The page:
One year, he gave me a little Christmas present, a Santa candy jar.  I told him Santa “has a big ole’ butt,” and he laughed.  I still use that candy jar, and my son likes it.  When he was gone while I worked, I’d play Radio Free Abattoir, a Goth music webstream; when he was there, he’d assault my ears with blues or AC/DC played excessively loud, which annoyed the nearby secretaries as well.

But he also had a wacky sense of humor which nobody but me seemed to “get,” so I’d be chuckling while the other secretaries chided him (like when he complained about people with long nose hairs).  He was always running late, so his friends (who were also clients) would tell us they always told him an earlier time than they actually wanted him to be there.

Sure he had a temper, which got on my nerves occasionally, but I thought he was harmless, just an unmotivated goof.

But on the other hand, he was difficult to deal with, rarely paid me on time, kept docking my hours, occasionally yelled at me for nothing, made me clean his office.

Because he kept docking my hours, I often had a backlog of filing to do along with all his changes, which often didn’t have enough information, so I’d have to call him on his cell because he’d gone off again.  Because of the backlog in filing, the files themselves often did not have updated information.

But when I asked for more hours, he wouldn’t give them to me, saying they cost too much–even though he was only paying me $7/hour for two to five hours a week.

There were complaints from some of his clients about how they should’ve known better than to do business with a friend.  He had so little business that the office secretaries wondered how he paid his bills, and wished he would work harder to get more clients.  And he kept arguing with one of the underwriters, a lady who he felt had it in for him.

But it got even worse after he spent time in the hospital for an ear infection, and his temper seemed to turn foul, so that for months he was nothing like the fun-loving guy he’d been before.  He complained of constant headaches.  The ear infection was early in 2002.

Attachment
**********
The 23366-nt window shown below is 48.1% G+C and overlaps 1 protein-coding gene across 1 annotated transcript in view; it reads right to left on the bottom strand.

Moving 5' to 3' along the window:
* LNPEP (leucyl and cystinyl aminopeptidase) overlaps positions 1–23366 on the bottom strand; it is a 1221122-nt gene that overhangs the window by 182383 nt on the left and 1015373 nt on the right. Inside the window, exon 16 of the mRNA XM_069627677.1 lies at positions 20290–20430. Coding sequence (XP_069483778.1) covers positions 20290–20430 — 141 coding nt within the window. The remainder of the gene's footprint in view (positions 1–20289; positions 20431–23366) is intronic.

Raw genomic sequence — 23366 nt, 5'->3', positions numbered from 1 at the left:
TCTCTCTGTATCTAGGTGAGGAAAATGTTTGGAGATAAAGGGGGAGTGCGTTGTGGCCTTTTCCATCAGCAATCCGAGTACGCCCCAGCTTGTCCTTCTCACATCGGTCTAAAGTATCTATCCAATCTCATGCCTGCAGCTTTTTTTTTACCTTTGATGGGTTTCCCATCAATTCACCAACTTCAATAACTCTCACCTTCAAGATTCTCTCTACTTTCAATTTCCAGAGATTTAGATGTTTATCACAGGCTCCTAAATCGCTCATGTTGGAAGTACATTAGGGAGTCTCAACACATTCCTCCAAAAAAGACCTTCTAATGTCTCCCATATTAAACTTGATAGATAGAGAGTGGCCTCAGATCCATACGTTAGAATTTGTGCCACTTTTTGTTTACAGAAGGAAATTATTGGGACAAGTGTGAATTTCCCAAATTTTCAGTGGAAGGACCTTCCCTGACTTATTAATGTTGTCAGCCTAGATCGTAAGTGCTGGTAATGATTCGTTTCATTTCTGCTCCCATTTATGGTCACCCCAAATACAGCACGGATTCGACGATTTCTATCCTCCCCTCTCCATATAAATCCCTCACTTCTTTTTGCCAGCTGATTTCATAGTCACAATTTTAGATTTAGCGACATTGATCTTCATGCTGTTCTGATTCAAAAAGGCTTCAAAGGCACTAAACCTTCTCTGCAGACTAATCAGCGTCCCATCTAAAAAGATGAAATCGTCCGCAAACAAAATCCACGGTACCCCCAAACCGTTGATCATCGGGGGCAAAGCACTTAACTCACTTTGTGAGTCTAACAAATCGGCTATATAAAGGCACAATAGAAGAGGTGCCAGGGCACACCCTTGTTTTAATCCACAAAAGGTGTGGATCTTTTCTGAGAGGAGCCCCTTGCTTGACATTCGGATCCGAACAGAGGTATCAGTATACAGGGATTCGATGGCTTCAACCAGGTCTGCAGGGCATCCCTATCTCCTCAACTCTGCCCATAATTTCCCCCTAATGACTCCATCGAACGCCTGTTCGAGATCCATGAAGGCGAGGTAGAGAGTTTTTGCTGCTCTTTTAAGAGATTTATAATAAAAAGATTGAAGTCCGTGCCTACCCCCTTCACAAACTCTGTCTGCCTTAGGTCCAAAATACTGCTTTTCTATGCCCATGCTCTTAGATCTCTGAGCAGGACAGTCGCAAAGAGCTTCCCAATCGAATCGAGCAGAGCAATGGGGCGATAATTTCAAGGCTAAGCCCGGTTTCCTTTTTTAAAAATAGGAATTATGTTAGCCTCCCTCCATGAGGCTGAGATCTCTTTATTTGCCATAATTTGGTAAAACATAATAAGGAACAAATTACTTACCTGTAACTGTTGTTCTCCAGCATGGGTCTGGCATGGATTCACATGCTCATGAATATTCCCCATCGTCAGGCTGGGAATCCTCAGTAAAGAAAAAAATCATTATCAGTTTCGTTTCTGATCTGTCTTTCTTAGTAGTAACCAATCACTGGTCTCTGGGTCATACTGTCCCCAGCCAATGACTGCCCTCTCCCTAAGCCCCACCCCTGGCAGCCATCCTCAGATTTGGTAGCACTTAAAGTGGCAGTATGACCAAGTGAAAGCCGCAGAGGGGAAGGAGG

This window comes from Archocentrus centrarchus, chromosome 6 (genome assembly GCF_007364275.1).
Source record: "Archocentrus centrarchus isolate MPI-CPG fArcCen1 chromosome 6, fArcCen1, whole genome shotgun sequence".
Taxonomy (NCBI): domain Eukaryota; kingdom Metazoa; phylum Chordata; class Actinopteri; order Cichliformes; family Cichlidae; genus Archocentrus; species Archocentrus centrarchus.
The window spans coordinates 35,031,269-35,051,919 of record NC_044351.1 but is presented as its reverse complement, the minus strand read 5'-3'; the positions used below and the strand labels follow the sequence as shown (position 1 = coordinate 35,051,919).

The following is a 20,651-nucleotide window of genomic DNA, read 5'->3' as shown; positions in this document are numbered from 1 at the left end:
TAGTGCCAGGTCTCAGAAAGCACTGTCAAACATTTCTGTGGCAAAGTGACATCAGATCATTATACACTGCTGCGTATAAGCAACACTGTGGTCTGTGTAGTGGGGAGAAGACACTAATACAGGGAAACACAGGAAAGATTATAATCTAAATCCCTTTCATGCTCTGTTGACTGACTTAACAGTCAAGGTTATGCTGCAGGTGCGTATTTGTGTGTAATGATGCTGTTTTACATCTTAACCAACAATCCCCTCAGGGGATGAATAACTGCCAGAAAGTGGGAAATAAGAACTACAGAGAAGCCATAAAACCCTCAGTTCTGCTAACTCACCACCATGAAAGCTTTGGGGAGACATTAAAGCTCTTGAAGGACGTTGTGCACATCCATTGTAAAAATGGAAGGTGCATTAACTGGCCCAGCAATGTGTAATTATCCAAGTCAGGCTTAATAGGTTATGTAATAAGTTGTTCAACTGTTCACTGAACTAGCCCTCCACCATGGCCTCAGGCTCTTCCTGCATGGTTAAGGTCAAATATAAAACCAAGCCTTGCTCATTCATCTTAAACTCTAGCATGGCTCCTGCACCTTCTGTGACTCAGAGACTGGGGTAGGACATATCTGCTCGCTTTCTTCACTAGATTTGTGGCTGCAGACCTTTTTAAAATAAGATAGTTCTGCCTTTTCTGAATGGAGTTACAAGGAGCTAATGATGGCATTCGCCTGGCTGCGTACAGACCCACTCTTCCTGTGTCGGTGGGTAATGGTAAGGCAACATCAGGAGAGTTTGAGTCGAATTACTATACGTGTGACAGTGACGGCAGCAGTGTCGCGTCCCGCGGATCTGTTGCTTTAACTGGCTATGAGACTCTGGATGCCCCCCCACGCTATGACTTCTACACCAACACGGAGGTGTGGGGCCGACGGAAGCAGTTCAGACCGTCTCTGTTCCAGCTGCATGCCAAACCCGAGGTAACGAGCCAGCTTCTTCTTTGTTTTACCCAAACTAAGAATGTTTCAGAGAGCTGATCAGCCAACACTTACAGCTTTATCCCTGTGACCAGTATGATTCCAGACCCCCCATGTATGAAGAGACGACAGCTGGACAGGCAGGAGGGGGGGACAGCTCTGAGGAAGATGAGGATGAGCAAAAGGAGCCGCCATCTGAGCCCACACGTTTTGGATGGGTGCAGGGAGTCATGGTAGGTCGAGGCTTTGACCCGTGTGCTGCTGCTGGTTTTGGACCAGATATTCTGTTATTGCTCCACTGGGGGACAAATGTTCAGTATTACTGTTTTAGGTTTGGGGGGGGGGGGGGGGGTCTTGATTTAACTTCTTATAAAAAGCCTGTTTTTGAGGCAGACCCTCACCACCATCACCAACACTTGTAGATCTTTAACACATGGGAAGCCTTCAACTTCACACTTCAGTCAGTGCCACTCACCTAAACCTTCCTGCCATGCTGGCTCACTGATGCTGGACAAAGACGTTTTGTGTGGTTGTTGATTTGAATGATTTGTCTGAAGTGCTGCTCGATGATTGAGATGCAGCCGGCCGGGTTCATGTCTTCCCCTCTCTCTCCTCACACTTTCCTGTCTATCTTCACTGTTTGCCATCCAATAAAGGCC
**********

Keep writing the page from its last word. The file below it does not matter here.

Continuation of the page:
I recall overhearing, probably in late 2002 or early 2003, sometimes while in his office and sometimes while out of his office, as he yelled and screamed on the phone at people in the home office.  I recall as he screamed “Merry Christmas” at some guy.

One day (whether before or after the ear infection I can no longer remember), he was trying to deal with a credit card company, but because it was under his wife’s name and not his, they wouldn’t let him do anything.  He actually asked me to impersonate his wife and talk to them.

!!!!

I said NO.

He said, “Nyssa, come on, please!” and acted like I was being unreasonable.

NO!

Then he called up the card company again, and began speaking in a falsetto voice, impersonating his wife himself!  And they bought it!

Also, after he’d been at war with an underwriter for weeks, in early 2003 she came to audit his files, and they weren’t complete because–even though I did my part and gave him all the information he needed to get his own work done, such as cost estimators and pictures of the various properties that were missing–he had not done his part.

I wasn’t there at the time, since I only worked a few hours a day and hadn’t come in yet.  But I was told there was quite a blowup, with him raging all over the office and finally quitting in a huff.